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What's the secret of the perfect pout?

Beauty

FROM Cleopatra to Grace Kelly, history has known some real dazzlers.

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Taylor Swift has perfectly balanced lips

But research has found the key to true beauty is in the lips.

Scientists found a perfectly proportioned female face has full luscious lips, and women with a lower lip twice as big as the top are deemed the most attractive.

But the findings also come with a warning for those looking to enhance their pout artificially. They say women who increase the size of their lips by more than 50 per cent risk leaving their face looking out of proportion.

Miranda Kerr  (Photo by Rich Fury/Invision/AP, File)

The report suggests stars such as Taylor Swift and model Miranda Kerr have been blessed with the naturally attractive 1:2 lip ratio. But the likes of Rosie Huntington-Whiteley and Cheryl Fernandez-Versini – both considered gorgeous – have the less fortunate 1:1.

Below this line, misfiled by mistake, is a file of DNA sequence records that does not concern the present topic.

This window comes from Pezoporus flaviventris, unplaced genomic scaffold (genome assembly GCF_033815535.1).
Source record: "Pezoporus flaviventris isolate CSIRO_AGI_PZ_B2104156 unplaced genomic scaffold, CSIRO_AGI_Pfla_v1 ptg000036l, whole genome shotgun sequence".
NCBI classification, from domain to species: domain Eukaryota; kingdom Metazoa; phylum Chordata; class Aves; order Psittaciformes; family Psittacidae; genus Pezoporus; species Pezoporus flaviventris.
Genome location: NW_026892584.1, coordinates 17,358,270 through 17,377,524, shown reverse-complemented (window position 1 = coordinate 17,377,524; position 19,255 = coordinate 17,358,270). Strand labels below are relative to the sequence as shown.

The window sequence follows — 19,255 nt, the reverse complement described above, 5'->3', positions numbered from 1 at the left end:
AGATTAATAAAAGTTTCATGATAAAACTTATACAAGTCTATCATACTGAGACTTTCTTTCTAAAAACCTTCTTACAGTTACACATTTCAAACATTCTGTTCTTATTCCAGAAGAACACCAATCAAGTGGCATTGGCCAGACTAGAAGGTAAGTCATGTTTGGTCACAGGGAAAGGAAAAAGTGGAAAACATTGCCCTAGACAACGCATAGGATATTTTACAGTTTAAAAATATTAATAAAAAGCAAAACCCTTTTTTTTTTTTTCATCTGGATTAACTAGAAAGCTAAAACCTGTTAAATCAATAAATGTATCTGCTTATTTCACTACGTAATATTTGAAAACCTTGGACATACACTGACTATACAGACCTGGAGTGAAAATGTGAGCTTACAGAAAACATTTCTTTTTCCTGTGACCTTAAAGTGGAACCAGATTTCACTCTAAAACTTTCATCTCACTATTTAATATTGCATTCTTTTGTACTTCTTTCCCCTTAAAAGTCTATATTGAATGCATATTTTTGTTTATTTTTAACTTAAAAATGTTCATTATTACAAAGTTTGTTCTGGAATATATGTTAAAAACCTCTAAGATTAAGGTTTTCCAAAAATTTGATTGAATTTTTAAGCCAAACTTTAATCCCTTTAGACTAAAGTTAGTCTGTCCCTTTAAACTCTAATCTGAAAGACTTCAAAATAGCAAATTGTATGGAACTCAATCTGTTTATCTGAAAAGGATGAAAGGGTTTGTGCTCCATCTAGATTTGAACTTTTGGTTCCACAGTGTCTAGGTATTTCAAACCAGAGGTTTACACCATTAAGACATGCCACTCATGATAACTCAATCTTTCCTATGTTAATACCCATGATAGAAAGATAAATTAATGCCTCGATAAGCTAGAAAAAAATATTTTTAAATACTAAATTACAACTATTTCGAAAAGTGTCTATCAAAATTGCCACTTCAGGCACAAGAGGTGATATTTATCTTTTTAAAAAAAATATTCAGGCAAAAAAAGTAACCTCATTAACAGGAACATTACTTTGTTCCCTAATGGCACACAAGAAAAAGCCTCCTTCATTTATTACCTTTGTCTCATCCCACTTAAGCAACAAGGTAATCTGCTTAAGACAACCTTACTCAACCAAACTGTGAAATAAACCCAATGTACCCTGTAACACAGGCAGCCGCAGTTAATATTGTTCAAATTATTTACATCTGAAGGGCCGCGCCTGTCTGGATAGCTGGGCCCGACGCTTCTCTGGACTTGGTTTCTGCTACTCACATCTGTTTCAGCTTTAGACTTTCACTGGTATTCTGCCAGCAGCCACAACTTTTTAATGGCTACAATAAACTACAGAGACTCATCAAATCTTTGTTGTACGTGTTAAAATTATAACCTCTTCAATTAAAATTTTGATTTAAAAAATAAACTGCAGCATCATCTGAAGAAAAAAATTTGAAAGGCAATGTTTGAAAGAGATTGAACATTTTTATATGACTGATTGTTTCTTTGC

Model and actress, Rosie Huntington-Whiteley

Researchers at the University of California, Irvine asked groups of men and women to assess the attractiveness of 160 pictures of white women’s faces.

They found that while the overall surface area of the lips was important, it was the ratio of top lip to bottom lip that most determined whether a woman’s mouth was seen as being attractive. Increasing the surface area of the lips by 53.5 per cent with a one to two ratio of upper to lower lip that make up about 10 per cent of the lower third of the face were deemed to be the most attractive.

It comes just a few days, however, after another study at the University of California, Irvine found on average models in Vogue over the past 50 years have had lower lips 47 per cent larger than the top lip.

Dr Brian Wong, a specialist in facial plastic surgery at the university, said women who do not have the ‘ideal’ lip ratio should not despair. He said: ‘Many attractive people do not have numerical measurements of attractiveness. In other words, the whole is greater than the sum of the parts.’

The researchers hope their findings – published in journal JAMA Facial Plastic Surgery – will help plastic surgeons when advising clients about enhancements.

© Daily Mail

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